Tetsuya Mizuguchi is one of the most celebrated developer’s of our time. He was responsible for Rez Infinite, Lumines, and the classic Space Channel 5- his works have stood the test of time and are designed to evoke a sense of wonder and theater rarely seen in gaming. His latest work, Tetris Effect, a PS4 exclusive Tetris – sounds dull on paper, but is absolutely breathtaking in play. So what happens when you take something as simple as Tetris and combine it with the mind of Mizuguchi? Well – you have what could be the greatest Tetris game of all time.
Tetris Effect at it’s core is… Tetris. However, that would be selling the game short. Tetris Effect differentiates itself from the myriad of other Tetris games released over the years by making Tetris into art – and unabashedly so.
The game is divided into multiple zones with 30 + stages. Each stage plays off like an album. The more lines you have completed the more the music changes. Every move the player makes operates a sound, the sound evolves as lines are cleared whilst slowly changing its dynamics, and the evolution ultimately reaches a cacophony of awe and wonder- until it erupts into the next zone.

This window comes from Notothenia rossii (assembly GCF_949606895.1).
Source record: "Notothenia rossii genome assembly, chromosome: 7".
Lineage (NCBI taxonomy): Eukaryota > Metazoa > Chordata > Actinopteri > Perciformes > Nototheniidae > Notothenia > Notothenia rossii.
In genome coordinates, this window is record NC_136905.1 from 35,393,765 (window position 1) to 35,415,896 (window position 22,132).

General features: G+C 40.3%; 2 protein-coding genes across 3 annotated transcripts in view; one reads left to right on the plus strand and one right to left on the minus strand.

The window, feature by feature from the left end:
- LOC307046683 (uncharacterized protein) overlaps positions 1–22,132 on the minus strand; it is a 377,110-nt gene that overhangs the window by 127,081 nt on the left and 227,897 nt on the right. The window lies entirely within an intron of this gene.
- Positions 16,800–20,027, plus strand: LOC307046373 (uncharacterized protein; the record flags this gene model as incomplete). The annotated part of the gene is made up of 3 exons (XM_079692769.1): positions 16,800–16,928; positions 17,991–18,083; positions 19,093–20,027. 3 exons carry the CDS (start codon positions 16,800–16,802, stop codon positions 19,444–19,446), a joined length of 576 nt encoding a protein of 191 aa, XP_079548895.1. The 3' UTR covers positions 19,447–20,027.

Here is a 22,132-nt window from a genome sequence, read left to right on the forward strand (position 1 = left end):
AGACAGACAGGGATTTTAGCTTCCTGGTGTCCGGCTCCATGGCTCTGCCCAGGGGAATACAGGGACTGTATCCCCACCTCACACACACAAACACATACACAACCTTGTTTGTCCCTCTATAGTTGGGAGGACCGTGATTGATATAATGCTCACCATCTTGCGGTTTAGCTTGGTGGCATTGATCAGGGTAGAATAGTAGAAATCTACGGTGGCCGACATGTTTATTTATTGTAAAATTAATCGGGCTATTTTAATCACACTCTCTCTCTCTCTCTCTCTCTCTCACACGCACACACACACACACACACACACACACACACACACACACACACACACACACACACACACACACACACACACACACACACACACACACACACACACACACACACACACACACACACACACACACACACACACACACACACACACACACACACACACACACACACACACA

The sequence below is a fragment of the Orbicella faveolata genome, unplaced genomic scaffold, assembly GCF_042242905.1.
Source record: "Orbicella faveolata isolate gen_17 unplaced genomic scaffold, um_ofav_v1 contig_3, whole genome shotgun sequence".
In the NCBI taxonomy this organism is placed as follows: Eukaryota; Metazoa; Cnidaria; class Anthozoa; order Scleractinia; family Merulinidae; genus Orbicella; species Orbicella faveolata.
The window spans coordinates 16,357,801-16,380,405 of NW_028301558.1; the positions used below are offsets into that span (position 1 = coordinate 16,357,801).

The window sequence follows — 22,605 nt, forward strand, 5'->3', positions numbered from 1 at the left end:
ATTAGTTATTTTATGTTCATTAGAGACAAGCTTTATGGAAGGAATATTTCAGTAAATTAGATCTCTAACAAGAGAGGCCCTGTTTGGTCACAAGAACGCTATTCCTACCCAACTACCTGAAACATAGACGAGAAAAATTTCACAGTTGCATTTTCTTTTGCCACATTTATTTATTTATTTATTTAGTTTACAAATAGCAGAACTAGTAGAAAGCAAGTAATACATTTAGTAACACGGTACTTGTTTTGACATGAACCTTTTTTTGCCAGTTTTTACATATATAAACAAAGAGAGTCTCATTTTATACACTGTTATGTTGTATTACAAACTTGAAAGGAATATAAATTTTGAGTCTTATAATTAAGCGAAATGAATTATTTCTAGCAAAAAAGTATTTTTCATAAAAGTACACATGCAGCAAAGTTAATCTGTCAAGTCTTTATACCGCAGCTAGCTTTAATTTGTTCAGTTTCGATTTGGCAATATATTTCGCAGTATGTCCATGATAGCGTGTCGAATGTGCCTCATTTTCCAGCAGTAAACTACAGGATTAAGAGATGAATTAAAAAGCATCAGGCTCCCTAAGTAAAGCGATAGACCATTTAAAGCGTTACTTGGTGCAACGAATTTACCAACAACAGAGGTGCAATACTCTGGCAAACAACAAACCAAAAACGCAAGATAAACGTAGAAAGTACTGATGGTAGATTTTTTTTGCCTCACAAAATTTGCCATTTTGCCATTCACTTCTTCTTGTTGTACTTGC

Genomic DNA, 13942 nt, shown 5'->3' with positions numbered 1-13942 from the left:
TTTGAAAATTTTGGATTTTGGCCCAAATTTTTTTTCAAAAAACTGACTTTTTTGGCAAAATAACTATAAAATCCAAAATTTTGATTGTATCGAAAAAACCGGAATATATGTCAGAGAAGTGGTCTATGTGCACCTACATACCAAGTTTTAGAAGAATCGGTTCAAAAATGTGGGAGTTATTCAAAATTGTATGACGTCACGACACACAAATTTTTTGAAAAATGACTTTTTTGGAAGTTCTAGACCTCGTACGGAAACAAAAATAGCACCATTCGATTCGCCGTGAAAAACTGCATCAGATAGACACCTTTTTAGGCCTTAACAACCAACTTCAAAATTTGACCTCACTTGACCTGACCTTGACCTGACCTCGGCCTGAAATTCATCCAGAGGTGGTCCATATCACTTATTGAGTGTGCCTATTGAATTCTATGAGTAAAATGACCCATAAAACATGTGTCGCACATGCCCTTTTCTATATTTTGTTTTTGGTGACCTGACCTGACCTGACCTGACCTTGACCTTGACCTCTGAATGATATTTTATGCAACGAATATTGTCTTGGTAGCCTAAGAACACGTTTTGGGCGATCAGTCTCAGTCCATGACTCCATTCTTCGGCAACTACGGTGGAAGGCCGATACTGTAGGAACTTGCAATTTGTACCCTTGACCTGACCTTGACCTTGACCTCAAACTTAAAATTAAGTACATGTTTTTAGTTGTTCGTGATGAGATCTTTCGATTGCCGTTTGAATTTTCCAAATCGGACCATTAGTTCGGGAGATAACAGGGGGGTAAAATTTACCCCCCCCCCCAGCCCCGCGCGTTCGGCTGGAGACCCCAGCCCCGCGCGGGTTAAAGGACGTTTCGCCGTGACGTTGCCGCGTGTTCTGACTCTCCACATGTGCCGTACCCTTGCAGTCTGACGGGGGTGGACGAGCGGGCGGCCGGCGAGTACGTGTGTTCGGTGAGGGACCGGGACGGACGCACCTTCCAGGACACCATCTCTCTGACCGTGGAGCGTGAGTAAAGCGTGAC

Visually each stage has it’s own theme. Whether it be dolphins, or camels in the desert, or just a splash of color – the levels often start simple, but as the player continues to rack up points – they grow into something far greater, obtuse, and monumental. The grandeur of sight and sound are thrown out in a way I haven’t seen since Rez Infinite.
The closest inspiration I can find is Lumines. In fact, I’d even go as far as to say Tetris Effect is the unofficial sequel to the Lumines formula. The way movement, urgency, and the soundtrack layer on top of one another to rush the senses is everything I experienced first in Lumines – only it’s taken up a notch!
The biggest innovation in the gameplay of Tetris Effect is a mechanic literally dubbed “Tetris Effect”. When the Zone bar fills up, players are urged to press the trigger buttons to manipulate time. During the Zone mode- players can rack up extra points and slow down the game to think through any strategies that may help them clean up any unnecessary messes. This adds a level of dynamism and strategy that helps keep gameplay fresh. And it’s this. The genius behind Tetris Effect isn’t blocks and lines, it’s the ability to compose music. It’s the ability to make you active member of the soundtrack. To put it bluntly, it’s avant-garde in a way that few games ever aspire to.
So what else is there to say? Tetris Effect is the best Tetris ever made. Full stop. The music, visuals, and artistic flourishes are unlike any thing you’ve experienced in a Tetris game before. What the game accomplishes is pushing the old formula of blocks and lines to it’s absolute brink. So the question should be – Can you teach an old dog new tricks? In the case of Tetris Effect, you sure as hell can.